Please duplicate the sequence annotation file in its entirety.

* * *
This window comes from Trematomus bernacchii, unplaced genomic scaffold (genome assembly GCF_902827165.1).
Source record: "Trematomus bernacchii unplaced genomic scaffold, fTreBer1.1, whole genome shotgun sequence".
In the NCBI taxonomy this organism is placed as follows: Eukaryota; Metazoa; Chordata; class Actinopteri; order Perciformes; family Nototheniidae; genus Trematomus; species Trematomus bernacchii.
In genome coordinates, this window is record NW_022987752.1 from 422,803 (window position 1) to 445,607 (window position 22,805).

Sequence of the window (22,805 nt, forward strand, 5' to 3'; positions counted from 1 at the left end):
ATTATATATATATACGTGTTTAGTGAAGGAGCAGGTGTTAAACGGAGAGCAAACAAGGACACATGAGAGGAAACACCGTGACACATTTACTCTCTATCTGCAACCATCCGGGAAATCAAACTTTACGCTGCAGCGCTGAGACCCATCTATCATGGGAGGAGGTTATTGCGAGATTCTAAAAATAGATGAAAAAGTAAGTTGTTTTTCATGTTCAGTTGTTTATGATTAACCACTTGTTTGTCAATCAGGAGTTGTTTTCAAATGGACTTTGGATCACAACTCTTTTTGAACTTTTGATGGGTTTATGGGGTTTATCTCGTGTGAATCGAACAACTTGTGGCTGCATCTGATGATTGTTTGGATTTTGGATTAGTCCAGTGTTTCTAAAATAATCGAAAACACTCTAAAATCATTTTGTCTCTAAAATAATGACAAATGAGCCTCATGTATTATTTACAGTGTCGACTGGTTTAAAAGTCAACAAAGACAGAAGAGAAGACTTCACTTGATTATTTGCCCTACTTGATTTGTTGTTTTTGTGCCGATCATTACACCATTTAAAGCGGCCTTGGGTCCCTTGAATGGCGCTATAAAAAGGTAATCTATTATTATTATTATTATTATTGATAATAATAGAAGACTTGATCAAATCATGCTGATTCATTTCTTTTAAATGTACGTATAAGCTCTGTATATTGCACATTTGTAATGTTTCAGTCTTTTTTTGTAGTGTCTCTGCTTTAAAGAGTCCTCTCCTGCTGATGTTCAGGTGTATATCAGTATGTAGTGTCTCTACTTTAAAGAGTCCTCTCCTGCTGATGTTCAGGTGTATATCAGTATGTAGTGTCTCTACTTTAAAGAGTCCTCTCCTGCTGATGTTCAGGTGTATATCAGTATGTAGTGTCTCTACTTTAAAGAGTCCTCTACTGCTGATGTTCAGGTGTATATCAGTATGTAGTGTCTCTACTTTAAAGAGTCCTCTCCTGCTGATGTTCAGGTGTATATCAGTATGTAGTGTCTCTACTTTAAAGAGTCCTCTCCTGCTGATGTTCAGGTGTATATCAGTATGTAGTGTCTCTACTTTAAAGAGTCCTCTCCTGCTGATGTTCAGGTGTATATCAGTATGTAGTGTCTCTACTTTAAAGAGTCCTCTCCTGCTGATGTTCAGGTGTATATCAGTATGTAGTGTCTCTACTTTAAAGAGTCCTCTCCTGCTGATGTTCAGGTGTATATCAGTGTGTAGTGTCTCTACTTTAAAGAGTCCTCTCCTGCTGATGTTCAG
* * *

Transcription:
This window comes from Trematomus bernacchii, unplaced genomic scaffold (genome assembly GCF_902827165.1).
Source record: "Trematomus bernacchii unplaced genomic scaffold, fTreBer1.1, whole genome shotgun sequence".
In the NCBI taxonomy this organism is placed as follows: Eukaryota; Metazoa; Chordata; class Actinopteri; order Perciformes; family Nototheniidae; genus Trematomus; species Trematomus bernacchii.
In genome coordinates, this window is record NW_022987752.1 from 422,803 (window position 1) to 445,607 (window position 22,805).

Sequence of the window (22,805 nt, forward strand, 5' to 3'; positions counted from 1 at the left end):
ATTATATATATATACGTGTTTAGTGAAGGAGCAGGTGTTAAACGGAGAGCAAACAAGGACACATGAGAGGAAACACCGTGACACATTTACTCTCTATCTGCAACCATCCGGGAAATCAAACTTTACGCTGCAGCGCTGAGACCCATCTATCATGGGAGGAGGTTATTGCGAGATTCTAAAAATAGATGAAAAAGTAAGTTGTTTTTCATGTTCAGTTGTTTATGATTAACCACTTGTTTGTCAATCAGGAGTTGTTTTCAAATGGACTTTGGATCACAACTCTTTTTGAACTTTTGATGGGTTTATGGGGTTTATCTCGTGTGAATCGAACAACTTGTGGCTGCATCTGATGATTGTTTGGATTTTGGATTAGTCCAGTGTTTCTAAAATAATCGAAAACACTCTAAAATCATTTTGTCTCTAAAATAATGACAAATGAGCCTCATGTATTATTTACAGTGTCGACTGGTTTAAAAGTCAACAAAGACAGAAGAGAAGACTTCACTTGATTATTTGCCCTACTTGATTTGTTGTTTTTGTGCCGATCATTACACCATTTAAAGCGGCCTTGGGTCCCTTGAATGGCGCTATAAAAAGGTAATCTATTATTATTATTATTATTATTGATAATAATAGAAGACTTGATCAAATCATGCTGATTCATTTCTTTTAAATGTACGTATAAGCTCTGTATATTGCACATTTGTAATGTTTCAGTCTTTTTTTGTAGTGTCTCTGCTTTAAAGAGTCCTCTCCTGCTGATGTTCAGGTGTATATCAGTATGTAGTGTCTCTACTTTAAAGAGTCCTCTCCTGCTGATGTTCAGGTGTATATCAGTATGTAGTGTCTCTACTTTAAAGAGTCCTCTCCTGCTGATGTTCAGGTGTATATCAGTATGTAGTGTCTCTACTTTAAAGAGTCCTCTACTGCTGATGTTCAGGTGTATATCAGTATGTAGTGTCTCTACTTTAAAGAGTCCTCTCCTGCTGATGTTCAGGTGTATATCAGTATGTAGTGTCTCTACTTTAAAGAGTCCTCTCCTGCTGATGTTCAGGTGTATATCAGTATGTAGTGTCTCTACTTTAAAGAGTCCTCTCCTGCTGATGTTCAGGTGTATATCAGTATGTAGTGTCTCTACTTTAAAGAGTCCTCTCCTGCTGATGTTCAGGTGTATATCAGTATGTAGTGTCTCTACTTTAAAGAGTCCTCTCCTGCTGATGTTCAGGTGTATATCAGTGTGTAGTGTCTCTACTTTAAAGAGTCCTCTCCTGCTGATGTTCAG